Teen critic Gully Thompson is disappointed by the stage adaptation of David Walliams’ Billionaire Boy
As a child, (which wasn’t that long ago) I was one of the many fans of David Walliams’s books. The books are wildly popular, full of witty and light-hearted humour while speaking about serious and thoughtful issues. The Boy in the Dress, for example, follows a cross-dressing boy trying to fit in with his school, and in Mr Stink a girl befriends a homeless man. So I jumped at the chance to see a play based on another of Walliams’ books, Billionaire Boy.
Billionaire Boy tells the story of Joe Spud, a 12-year-old billionaire who is in need of a friend. He enrols in an ordinary school and pretends that he’s just an ordinary boy in the hopes that he’ll find an ordinary kid who’ll like him. The story touches on how wealth affects character, and how the rich and poor are treated differently. It combines humour with intelligent storytelling, a signature style for Walliams’ writing. But I was disappointed in how those themes and his story were translated to the stage.
The themes are still visible in this version of the story, but are less subtle. Being faithful to the book, of course, doesn’t mean everything; but the way the themes are approached is very important to how it is received by its young audience. Preserving Walliams’ subtlety will plant moral sense of the story in a child’s head. Making it too obvious doesn’t speak in the same voice: it feels as if the play is telling the child what to think, instead of letting them discover the ideas by themselves.
I noticed that the style of Walliams’ storytelling was definitely changed. His humour combines light hearted satire and gross-out jokes, but the play concentrates on the gross-out humour. Used too frequently, it becomes overdone and heavy-handed.
There are also some choices in the writing that I found strange. For example, the characters in the play are much older. Here, they’re at high school in year 11, which would make them about 16 or 17, even though they still talk and act like the 12-year-olds that were written in the original story. Their age isn’t changed for any particular reason that I can see. It just seems odd in how it distances the age of the characters from the age of the audience.
On the plus side, the actors carry the show well with strong performances. They play the characters with an obvious passion that works well with the story. This is the element that, for me, really does work.
Aside from the age change, I was surprised that the play is a musical. I didn’t really see how musical numbers would move the story forward, and in actuality they hold the story back. The numbers pop up in places that aren’t always relevant to the story; often they are just playing out a joke that makes the storytelling awkward and causes the audience’s attention to wane, as we begin to wish for the story to move along.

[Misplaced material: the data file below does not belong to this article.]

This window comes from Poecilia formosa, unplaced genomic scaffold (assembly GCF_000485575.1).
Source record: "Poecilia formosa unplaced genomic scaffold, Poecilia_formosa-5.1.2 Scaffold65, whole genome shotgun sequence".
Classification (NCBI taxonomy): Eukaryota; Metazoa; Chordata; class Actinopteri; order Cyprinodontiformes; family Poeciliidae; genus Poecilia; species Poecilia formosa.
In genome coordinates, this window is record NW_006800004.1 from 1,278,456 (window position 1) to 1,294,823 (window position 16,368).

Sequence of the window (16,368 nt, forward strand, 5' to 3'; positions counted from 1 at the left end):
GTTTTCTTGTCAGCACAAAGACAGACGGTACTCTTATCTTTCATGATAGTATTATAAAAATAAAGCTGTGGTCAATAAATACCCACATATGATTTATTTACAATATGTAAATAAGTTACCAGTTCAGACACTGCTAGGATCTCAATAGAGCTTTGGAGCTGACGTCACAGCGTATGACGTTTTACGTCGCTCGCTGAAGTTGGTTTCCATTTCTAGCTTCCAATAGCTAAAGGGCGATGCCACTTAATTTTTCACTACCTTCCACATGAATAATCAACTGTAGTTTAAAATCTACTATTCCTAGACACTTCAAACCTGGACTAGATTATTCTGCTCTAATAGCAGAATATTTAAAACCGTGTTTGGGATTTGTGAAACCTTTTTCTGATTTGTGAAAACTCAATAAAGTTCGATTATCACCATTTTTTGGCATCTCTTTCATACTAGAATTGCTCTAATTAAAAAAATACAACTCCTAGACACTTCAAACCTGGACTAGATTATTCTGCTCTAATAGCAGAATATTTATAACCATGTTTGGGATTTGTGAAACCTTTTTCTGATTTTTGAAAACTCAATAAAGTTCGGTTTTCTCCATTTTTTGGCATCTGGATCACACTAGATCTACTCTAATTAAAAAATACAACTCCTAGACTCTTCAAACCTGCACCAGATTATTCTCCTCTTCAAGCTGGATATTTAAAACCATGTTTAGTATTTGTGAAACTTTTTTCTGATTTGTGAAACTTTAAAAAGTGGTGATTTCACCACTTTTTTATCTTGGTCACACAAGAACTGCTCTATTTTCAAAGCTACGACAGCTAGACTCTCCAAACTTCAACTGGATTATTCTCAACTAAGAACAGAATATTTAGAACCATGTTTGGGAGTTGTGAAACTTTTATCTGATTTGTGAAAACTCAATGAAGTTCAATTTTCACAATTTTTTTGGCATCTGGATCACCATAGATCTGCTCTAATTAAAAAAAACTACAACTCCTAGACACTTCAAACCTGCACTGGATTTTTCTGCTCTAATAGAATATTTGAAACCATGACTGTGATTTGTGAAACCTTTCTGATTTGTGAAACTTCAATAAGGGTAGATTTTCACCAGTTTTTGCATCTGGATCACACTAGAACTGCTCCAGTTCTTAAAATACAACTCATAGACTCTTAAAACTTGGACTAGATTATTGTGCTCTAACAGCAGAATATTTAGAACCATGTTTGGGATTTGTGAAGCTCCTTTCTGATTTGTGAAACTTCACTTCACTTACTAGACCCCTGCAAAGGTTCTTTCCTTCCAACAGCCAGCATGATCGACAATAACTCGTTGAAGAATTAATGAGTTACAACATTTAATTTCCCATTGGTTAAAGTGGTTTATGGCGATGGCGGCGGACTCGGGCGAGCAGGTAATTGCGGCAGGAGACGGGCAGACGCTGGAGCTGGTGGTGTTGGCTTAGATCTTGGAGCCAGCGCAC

I would like to note a character in the story (who is also present in most of Walliams’s other books) who presents a few problems: Raj, the newsagent. In the books, Raj is an Indian newsagent who sells cheap goods and tries to swindle customers out of their money. For me, this character has the same problems of racial stereotyping as Apu does in The Simpsons, an issue that has been the subject of much controversy. The actor in the play performs with a comically thick Indian accent, which makes for some uncomfortable viewing. Of course, the character is not the fault of the play, but this racial impersonation feels seriously out of touch.
After the show, you can walk out to the foyer for a small installation presented by Polyglot Theatre, which is called Feast. It centres around the school cafeteria in both the play and the book, except here kids can create their own weird and wonderful meals out of arts and crafts materials. I found it really interesting how well the style of the piece works with the story itself, through Polyglot’s signature simplicity. I did enjoy how faithful the design is to Tony Ross’ illustrations.
Similarly, the set design works well; it’s clever in how interchangeable it is for different scenes. It fits the story well and is just generally aesthetically pleasing. Similarly, the costumes are designed to reflect the design of the characters from the book, and they visually represent them well.
Billionaire Boy isn’t a bad show, but when you remove the key elements of the story you’re left with a shell of what it could have been. The real problem is that it misses the opportunity to take a more in-depth look at the issues that make the story what it is: money, social ranking and character studies.
A lot of elements have been altered to make the story seem more appealing to the young audience, but in the end Walliams’s style of storytelling is what makes his books work. When the play twists and turns Walliams’ tale into a different story, it simply isn’t as effective. To call on an old saying, this story of money just couldn’t buy me happiness.
Billionaire Boy, by Maryam Master, based on the book by David Walliams. Directed by Susanna Dowling, sets and costumes by Isabella Andronos, lighting design by Nicholas Higgins, composition and sound design by Max Lambert and Roger Lock, choreography by Nigel Turner-Carroll. Playhouse, Arts Centre Melbourne. Until April 14. Bookings
Wheelchair access, assistive hearing